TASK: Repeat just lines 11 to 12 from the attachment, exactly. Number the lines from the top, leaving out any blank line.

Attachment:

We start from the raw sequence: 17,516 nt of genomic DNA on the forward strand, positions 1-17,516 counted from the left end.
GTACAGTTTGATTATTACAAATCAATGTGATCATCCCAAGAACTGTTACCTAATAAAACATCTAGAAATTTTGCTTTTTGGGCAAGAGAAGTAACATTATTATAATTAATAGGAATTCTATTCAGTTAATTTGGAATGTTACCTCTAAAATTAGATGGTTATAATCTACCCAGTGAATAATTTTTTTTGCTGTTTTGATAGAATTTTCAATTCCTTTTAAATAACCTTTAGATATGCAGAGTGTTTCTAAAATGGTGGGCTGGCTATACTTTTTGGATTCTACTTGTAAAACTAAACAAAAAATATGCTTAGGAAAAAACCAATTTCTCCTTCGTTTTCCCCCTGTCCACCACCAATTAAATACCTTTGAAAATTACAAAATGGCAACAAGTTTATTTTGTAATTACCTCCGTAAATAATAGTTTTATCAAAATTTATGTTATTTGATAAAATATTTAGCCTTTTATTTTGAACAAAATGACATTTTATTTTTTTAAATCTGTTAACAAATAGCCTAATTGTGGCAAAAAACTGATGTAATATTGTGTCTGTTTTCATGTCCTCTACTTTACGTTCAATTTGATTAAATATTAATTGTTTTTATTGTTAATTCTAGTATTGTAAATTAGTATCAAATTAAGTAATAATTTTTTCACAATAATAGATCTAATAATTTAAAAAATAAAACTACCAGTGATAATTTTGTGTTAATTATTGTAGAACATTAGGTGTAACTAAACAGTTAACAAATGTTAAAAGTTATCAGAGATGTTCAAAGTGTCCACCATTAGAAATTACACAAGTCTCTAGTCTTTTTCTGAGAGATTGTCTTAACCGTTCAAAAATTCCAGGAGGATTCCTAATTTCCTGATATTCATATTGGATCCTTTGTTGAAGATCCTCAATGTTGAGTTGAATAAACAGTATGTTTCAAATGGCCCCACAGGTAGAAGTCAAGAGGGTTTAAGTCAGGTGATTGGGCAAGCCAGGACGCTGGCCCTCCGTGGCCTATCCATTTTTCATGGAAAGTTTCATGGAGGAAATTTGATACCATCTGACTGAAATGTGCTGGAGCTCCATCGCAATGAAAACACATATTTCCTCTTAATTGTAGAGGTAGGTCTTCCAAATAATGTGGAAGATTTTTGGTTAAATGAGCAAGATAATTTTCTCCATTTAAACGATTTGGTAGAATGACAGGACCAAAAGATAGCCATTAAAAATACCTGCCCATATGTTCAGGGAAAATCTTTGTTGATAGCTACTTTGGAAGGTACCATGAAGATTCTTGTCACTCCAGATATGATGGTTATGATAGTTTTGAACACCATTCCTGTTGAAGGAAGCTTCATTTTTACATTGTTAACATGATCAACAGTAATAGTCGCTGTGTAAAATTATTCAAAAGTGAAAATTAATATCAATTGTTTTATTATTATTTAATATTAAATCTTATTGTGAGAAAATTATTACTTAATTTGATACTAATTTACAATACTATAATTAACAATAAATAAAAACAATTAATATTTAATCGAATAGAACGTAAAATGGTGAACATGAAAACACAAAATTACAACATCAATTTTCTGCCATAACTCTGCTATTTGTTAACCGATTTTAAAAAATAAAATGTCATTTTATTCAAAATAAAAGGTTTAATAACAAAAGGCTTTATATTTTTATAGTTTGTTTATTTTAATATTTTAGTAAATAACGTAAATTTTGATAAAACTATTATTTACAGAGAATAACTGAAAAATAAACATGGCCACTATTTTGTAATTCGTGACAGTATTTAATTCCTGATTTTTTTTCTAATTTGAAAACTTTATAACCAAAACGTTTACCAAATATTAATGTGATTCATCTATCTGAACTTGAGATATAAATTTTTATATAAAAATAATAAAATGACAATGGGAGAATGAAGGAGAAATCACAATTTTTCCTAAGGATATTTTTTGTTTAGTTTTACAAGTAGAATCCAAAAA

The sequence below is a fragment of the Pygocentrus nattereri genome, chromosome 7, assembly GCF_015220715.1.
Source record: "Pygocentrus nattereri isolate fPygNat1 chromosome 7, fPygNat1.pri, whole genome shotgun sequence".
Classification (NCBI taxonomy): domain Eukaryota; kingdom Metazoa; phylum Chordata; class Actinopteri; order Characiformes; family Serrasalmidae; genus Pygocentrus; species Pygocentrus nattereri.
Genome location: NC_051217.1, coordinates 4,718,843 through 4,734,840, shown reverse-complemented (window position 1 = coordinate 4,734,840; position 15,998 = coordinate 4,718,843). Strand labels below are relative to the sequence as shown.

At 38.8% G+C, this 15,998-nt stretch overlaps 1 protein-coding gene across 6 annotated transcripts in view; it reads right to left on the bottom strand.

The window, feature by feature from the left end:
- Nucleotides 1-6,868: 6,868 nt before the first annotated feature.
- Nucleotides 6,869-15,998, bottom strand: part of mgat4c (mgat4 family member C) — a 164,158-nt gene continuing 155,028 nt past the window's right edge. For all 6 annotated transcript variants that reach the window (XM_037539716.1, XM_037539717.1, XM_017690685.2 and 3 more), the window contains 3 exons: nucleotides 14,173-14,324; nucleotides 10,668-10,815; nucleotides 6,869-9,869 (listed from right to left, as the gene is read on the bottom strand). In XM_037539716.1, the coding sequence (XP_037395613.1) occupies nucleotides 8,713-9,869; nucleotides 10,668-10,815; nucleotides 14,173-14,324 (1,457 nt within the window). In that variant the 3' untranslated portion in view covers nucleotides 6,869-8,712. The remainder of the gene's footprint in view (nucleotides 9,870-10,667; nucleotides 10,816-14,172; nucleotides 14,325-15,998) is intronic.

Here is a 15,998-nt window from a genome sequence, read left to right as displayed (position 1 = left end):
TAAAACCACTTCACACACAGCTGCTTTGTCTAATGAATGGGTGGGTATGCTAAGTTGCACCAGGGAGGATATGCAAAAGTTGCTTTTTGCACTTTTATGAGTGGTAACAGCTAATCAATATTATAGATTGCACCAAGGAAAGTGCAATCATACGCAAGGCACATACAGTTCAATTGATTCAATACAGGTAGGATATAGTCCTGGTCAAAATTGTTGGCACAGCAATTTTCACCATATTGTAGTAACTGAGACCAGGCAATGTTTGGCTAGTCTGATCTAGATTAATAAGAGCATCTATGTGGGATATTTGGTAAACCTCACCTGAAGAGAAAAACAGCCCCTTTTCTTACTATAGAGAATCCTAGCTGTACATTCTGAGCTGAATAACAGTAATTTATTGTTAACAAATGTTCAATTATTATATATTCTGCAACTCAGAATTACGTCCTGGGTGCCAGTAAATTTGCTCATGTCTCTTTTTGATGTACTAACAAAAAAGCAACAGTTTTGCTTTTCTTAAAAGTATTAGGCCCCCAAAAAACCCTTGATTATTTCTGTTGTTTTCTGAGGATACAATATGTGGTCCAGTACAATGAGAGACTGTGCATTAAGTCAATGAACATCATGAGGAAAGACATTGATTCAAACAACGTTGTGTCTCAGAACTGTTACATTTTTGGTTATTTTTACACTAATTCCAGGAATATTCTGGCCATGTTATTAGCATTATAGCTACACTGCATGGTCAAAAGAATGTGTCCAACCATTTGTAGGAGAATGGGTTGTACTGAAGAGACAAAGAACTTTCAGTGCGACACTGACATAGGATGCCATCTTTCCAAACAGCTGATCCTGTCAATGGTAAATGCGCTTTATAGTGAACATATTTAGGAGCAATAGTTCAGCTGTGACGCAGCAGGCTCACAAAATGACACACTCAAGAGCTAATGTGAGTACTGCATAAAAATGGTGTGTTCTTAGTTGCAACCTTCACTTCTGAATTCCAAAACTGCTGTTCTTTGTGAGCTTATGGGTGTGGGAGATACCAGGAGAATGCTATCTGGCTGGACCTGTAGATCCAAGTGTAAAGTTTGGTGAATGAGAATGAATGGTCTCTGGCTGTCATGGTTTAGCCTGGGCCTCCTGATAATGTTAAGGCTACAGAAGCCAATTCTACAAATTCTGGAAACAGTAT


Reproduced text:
Here is a 15,998-nt window from a genome sequence, read left to right as displayed (position 1 = left end):
TAAAACCACTTCACACACAGCTGCTTTGTCTAATGAATGGGTGGGTATGCTAAGTTGCACCAGGGAGGATATGCAAAAGTTGCTTTTTGCACTTTTATGAGTGGTAACAGCTAATCAATATTATAGATTGCACCAAGGAAAGTGCAATCATACGCAAGGCACATACAGTTCAATTGATTCAATACAGGTAGGATATAGTCCTGGTCAAAATTGTTGGCACAGCAATTTTCACCATATTGTAGTAACTGAGACCAGGCAATGTTTGGCTAGTCTGATCTAGATTAATAAGAGCATCTATGTGGGATATTTGGTAAACCTCACCTGAAGAGAAAAACAGCCCCTTTTCTTACTATAGAGAATCCTAGCTGTACATTCTGAGCTGAATAACAGTAATTTATTGTTAACAAATGTTCAATTATTATATATTCTGCAACTCAGAATTACGTCCTGGGTGCCAGTAAATTTGCTCATGTCTCTTTTTGATGTACTAACAAAAAAGCAACAGTTTTGCTTTTCTTAAAAGTATTAGGCCCCCAAAAAACCCTTGATTATTTCTGTTGTTTTCTGAGGATACAATATGTGGTCCAGTACAATGAGAGACTGTGCATTAAGTCAATGAACATCATGAGGAAAGACATTGATTCAAACAACGTTGTGTCTCAGAACTGTTACATTTTTGGTTATTTTTACACTAATTCCAGGAATATTCTGGCCATGTTATTAGCATTATAGCTACACTGCATGGTCAAAAGAATGTGTCCAACCATTTGTAGGAGAATGGGTTGTACTGAAGAGACAAAGAACTTTCAGTGCGACACTGACATAGGATGCCATCTTTCCAAACAGCTGATCCTGTCAATGGTAAATGCGCTTTATAGTGAACATATTTAGGAGCAATAGTTCAGCTGTGACGCAGCAGGCTCACAAAATGACACACTCAAGAGCTAATGTGAGTACTGCATAAAAATGGTGTGTTCTTAGTTGCAACCTTCACTTCTGAATTCCAAAACTGCTGTTCTTTGTGAGCTTATGGGTGTGGGAGATACCAGGAGAATGCTATCTGGCTGGACCTGTAGATCCAAGTGTAAAGTTTGGTGAATGAGAATGAATGGTCTCTGGCTGTCATGGTTTAGCCTGGGCCTCCTGATAATGTTAAGGCTACAGAAGCCAATTCTACAAATTCTGGAAACAGTAT